Emilija Škarnulytė: Sirenomelia
April 10 – May 4, 2019
Wednesday, April 10, 2019
6-8pm (artist will be present)
Friday, April 12, 2019
In the exhibition
Sirenomelia is called the Mermaid Syndrome – in reality a rare condition – but in the eponymously titled video by Lithuanian artist Emilija Škarnulytė, it becomes a poetic device that allows the artist to inhabit a world of double mythologies. Shot in two locations above the Arctic Circle – in the abandoned underwater docks of Olavsvern, a decommissioned naval base built to conceal American submarines in this frozen dream of a landscape, and above ground at the Geodetic Observatory at Ny-Ålesund, Spitsbergen, a research town that is home to 30-some permanent inhabitants of the most northerly settlement on the planet.
Sirenomelia opens on the frozen landscape. The audio we hear are the sounds of deep listening, the drones and beeps as recorded by the enormous observatory satellite dish – visually represented in kaleidoscopic perfection, a hint that we are seeing beyond our human senses. Then we are underwater as Škarnulytė glides through the now-empty submerged bays, conducting a personal exploration in this underwater environment inhabited only by the ghosts of the Cold War, encountering what she calls “the “counter-mythology of (that era)…what the East believed about the West and vice versa,” her no-longer-human body clad in a single-finned skin suit, she undulates into the world of the mermaid where water – even frozen water – is full of life.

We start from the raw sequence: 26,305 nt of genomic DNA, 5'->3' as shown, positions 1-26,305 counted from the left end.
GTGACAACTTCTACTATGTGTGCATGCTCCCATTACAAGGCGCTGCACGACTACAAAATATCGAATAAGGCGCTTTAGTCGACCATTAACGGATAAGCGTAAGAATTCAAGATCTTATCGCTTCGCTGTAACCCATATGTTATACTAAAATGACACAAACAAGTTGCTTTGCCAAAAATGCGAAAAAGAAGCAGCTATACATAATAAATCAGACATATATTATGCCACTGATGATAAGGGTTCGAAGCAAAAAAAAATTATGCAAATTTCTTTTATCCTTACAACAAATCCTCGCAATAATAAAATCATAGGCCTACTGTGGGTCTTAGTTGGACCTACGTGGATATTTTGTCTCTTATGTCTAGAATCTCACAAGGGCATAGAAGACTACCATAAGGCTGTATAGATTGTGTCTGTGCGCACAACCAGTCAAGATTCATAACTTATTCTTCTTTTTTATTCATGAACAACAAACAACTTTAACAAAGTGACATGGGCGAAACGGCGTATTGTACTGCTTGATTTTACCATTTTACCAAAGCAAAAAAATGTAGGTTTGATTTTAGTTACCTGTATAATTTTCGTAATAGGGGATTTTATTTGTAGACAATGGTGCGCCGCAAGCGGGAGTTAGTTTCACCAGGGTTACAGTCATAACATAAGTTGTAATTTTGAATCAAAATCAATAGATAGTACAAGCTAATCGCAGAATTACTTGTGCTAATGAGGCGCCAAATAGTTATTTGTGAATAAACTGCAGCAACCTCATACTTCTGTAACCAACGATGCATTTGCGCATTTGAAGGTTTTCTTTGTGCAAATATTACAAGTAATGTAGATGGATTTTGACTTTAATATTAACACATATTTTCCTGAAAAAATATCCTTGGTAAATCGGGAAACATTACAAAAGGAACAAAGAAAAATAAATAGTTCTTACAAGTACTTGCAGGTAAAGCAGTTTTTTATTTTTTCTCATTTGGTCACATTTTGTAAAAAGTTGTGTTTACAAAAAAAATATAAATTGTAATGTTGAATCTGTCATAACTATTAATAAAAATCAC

– Lisa Steele, Vtape Artistic Director
Emilija Škarnulytė is a nomadic visual artist and filmmaker. Between the fictive and documentary, she works primarily with deep time, from the cosmic and geologic to the ecological and political. Recent group exhibitions include Hyperobjects at Ballroom Marfa, Texas; Moving Stones at the Kadist Art Foundation, Paris; and the first Riga International Biennial of Contemporary Art; On Earth, Structure and Sadness, Serpentine Galleries, UK; as well as a new commission for Bold Tendencies, London and a solo show at Kunstlerhaus Bethanien in Berlin. She was recently shortlisted for the Future Generation Art Prize 2019. She currently co-directs Polar Film Lab, a collective for 16mm analogue film practice located in Tromsø, Norway.
co-presented with the Images Festival www.imagesfestival.com
401 Richmond St., suite 452
Toronto, ON M5V 3A8
Tuesday – Friday 11am – 5pm
(only during exhibitions) Saturday 1-5pm
Vtape acknowledges the generous support of all of our funders including The Canada Council for the Arts, the Ontario Arts Council and the Toronto Arts Council.
Vtape is an Accessible Venue with level entrance at the EAST end of the building on Richmond St. West.